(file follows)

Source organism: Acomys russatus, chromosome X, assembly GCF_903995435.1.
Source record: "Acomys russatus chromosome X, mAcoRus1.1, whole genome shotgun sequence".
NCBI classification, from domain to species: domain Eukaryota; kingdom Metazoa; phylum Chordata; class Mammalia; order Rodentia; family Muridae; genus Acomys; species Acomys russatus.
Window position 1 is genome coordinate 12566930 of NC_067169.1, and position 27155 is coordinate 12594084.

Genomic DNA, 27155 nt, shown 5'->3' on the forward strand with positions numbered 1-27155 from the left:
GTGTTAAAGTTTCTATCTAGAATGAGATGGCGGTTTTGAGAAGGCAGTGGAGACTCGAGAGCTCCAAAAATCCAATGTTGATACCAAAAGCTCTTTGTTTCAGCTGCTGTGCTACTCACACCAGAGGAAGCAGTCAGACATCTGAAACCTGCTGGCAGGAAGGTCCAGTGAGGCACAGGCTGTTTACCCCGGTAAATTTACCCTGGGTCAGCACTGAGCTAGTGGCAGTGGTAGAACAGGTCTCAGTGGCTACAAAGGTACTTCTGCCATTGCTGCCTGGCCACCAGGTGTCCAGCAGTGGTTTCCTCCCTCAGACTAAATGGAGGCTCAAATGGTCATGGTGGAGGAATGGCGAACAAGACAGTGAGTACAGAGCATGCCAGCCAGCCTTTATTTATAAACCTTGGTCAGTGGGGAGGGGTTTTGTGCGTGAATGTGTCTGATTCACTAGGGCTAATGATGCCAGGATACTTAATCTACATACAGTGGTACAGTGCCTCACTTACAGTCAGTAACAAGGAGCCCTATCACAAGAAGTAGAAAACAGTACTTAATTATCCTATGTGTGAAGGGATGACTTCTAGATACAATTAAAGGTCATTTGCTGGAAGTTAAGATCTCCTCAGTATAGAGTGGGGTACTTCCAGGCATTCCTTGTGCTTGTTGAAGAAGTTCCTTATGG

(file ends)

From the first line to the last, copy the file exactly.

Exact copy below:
Source organism: Acomys russatus, chromosome X, assembly GCF_903995435.1.
Source record: "Acomys russatus chromosome X, mAcoRus1.1, whole genome shotgun sequence".
NCBI classification, from domain to species: domain Eukaryota; kingdom Metazoa; phylum Chordata; class Mammalia; order Rodentia; family Muridae; genus Acomys; species Acomys russatus.
Window position 1 is genome coordinate 12566930 of NC_067169.1, and position 27155 is coordinate 12594084.

Genomic DNA, 27155 nt, shown 5'->3' on the forward strand with positions numbered 1-27155 from the left:
GTGTTAAAGTTTCTATCTAGAATGAGATGGCGGTTTTGAGAAGGCAGTGGAGACTCGAGAGCTCCAAAAATCCAATGTTGATACCAAAAGCTCTTTGTTTCAGCTGCTGTGCTACTCACACCAGAGGAAGCAGTCAGACATCTGAAACCTGCTGGCAGGAAGGTCCAGTGAGGCACAGGCTGTTTACCCCGGTAAATTTACCCTGGGTCAGCACTGAGCTAGTGGCAGTGGTAGAACAGGTCTCAGTGGCTACAAAGGTACTTCTGCCATTGCTGCCTGGCCACCAGGTGTCCAGCAGTGGTTTCCTCCCTCAGACTAAATGGAGGCTCAAATGGTCATGGTGGAGGAATGGCGAACAAGACAGTGAGTACAGAGCATGCCAGCCAGCCTTTATTTATAAACCTTGGTCAGTGGGGAGGGGTTTTGTGCGTGAATGTGTCTGATTCACTAGGGCTAATGATGCCAGGATACTTAATCTACATACAGTGGTACAGTGCCTCACTTACAGTCAGTAACAAGGAGCCCTATCACAAGAAGTAGAAAACAGTACTTAATTATCCTATGTGTGAAGGGATGACTTCTAGATACAATTAAAGGTCATTTGCTGGAAGTTAAGATCTCCTCAGTATAGAGTGGGGTACTTCCAGGCATTCCTTGTGCTTGTTGAAGAAGTTCCTTATGG